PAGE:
Former Senate Majority Leader Trent Lott (R-MS), who is considered the man who coined the term “nuclear option,” said shortly after the Senate voted Thursday to eliminate the filibuster that the idea was a “mistake.”
“It was mistake when we were talking about doing it,” Lott told CNN after the vote. “I still believe the Senate is a unique institution and the rules – no matter how cumbersome and difficult – are better than just making it another House of Representatives.”
Lott conceived of a plan to allow judicial appointments to pass with a simple majority, rather than the 60 votes needed to break a filibuster, during the George W. Bush administration. At that time, Democrats were the minority party blocking the President’s nominees from confirmation.
The former Republican leader told CNN that he prefers to call the plan the “constitutional option” now, and warned that invoking it could have unforeseen consequences for Senate Democrats.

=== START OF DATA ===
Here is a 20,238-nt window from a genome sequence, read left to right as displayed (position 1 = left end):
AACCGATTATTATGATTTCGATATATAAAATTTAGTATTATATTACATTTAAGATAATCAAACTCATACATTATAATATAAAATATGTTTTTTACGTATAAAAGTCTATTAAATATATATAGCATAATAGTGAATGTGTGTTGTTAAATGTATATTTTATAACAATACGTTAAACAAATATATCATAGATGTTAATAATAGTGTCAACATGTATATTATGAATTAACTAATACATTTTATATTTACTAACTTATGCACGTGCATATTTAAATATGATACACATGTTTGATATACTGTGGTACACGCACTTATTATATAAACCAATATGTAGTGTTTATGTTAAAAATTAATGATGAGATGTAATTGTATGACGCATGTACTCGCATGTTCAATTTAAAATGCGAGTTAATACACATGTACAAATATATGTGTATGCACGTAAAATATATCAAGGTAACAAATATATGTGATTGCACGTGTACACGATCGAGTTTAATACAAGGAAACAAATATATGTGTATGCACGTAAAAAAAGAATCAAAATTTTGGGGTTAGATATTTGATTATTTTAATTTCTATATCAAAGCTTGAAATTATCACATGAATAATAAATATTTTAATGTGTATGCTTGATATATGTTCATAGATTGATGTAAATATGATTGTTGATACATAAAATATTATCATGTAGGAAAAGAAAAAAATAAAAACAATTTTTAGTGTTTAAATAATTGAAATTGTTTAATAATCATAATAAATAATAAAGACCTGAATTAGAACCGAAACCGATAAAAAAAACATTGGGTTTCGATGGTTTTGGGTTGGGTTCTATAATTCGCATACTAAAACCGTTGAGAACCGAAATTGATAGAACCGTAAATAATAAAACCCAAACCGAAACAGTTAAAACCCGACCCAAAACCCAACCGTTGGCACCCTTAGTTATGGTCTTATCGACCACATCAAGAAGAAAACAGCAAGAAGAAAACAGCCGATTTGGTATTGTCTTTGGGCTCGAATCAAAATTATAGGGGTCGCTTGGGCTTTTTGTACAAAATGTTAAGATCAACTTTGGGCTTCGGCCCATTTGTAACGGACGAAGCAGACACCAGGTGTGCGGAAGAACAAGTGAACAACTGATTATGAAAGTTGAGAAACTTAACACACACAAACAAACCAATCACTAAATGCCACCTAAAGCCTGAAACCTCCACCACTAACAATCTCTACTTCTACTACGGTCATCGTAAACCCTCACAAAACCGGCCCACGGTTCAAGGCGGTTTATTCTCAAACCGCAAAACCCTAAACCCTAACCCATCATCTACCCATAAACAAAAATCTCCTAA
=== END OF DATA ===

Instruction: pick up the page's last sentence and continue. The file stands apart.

“Pretty quickly, I concluded I made a mistake,” he said. “It was natural for us to do it because we were mad about them filibustering district and circuit court judges. I was irate about it. But it can come back to bite you and they [the Democrats] are going to regret this.”
Catherine Thompson is a senior editor for Talking Points Memo in New York City. She came to the site in 2013 and reported on national affairs. Previously, she worked as a research assistant to investigative reporter Wayne Barrett. She can be reached at firstname.lastname@example.org.